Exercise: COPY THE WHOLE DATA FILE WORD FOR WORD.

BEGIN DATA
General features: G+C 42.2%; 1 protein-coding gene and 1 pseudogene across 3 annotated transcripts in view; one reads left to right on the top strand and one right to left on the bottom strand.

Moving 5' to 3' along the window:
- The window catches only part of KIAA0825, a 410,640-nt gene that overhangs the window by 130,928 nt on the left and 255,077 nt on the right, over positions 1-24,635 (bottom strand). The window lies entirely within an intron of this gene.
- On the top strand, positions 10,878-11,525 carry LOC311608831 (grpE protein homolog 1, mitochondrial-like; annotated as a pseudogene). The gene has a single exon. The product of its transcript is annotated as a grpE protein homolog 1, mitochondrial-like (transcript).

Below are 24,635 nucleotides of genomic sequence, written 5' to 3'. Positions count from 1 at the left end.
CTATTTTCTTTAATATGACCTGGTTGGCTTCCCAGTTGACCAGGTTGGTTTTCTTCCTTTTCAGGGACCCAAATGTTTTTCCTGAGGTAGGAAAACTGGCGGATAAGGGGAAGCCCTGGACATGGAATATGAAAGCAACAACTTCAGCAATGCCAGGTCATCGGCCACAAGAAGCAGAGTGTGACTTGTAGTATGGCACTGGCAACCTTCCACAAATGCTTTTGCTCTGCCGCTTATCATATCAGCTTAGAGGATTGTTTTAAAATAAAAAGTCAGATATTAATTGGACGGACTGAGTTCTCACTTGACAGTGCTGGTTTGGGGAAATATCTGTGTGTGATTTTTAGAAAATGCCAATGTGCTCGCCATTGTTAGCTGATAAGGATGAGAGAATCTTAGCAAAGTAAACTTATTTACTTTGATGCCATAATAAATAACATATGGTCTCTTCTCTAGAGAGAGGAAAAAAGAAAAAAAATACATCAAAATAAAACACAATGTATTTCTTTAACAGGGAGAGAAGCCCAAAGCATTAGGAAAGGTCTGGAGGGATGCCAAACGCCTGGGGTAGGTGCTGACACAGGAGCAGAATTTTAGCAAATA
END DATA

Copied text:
General features: G+C 42.2%; 1 protein-coding gene and 1 pseudogene across 3 annotated transcripts in view; one reads left to right on the top strand and one right to left on the bottom strand.

Moving 5' to 3' along the window:
- The window catches only part of KIAA0825, a 410,640-nt gene that overhangs the window by 130,928 nt on the left and 255,077 nt on the right, over positions 1-24,635 (bottom strand). The window lies entirely within an intron of this gene.
- On the top strand, positions 10,878-11,525 carry LOC311608831 (grpE protein homolog 1, mitochondrial-like; annotated as a pseudogene). The gene has a single exon. The product of its transcript is annotated as a grpE protein homolog 1, mitochondrial-like (transcript).

Below are 24,635 nucleotides of genomic sequence, written 5' to 3'. Positions count from 1 at the left end.
CTATTTTCTTTAATATGACCTGGTTGGCTTCCCAGTTGACCAGGTTGGTTTTCTTCCTTTTCAGGGACCCAAATGTTTTTCCTGAGGTAGGAAAACTGGCGGATAAGGGGAAGCCCTGGACATGGAATATGAAAGCAACAACTTCAGCAATGCCAGGTCATCGGCCACAAGAAGCAGAGTGTGACTTGTAGTATGGCACTGGCAACCTTCCACAAATGCTTTTGCTCTGCCGCTTATCATATCAGCTTAGAGGATTGTTTTAAAATAAAAAGTCAGATATTAATTGGACGGACTGAGTTCTCACTTGACAGTGCTGGTTTGGGGAAATATCTGTGTGTGATTTTTAGAAAATGCCAATGTGCTCGCCATTGTTAGCTGATAAGGATGAGAGAATCTTAGCAAAGTAAACTTATTTACTTTGATGCCATAATAAATAACATATGGTCTCTTCTCTAGAGAGAGGAAAAAAGAAAAAAAATACATCAAAATAAAACACAATGTATTTCTTTAACAGGGAGAGAAGCCCAAAGCATTAGGAAAGGTCTGGAGGGATGCCAAACGCCTGGGGTAGGTGCTGACACAGGAGCAGAATTTTAGCAAATA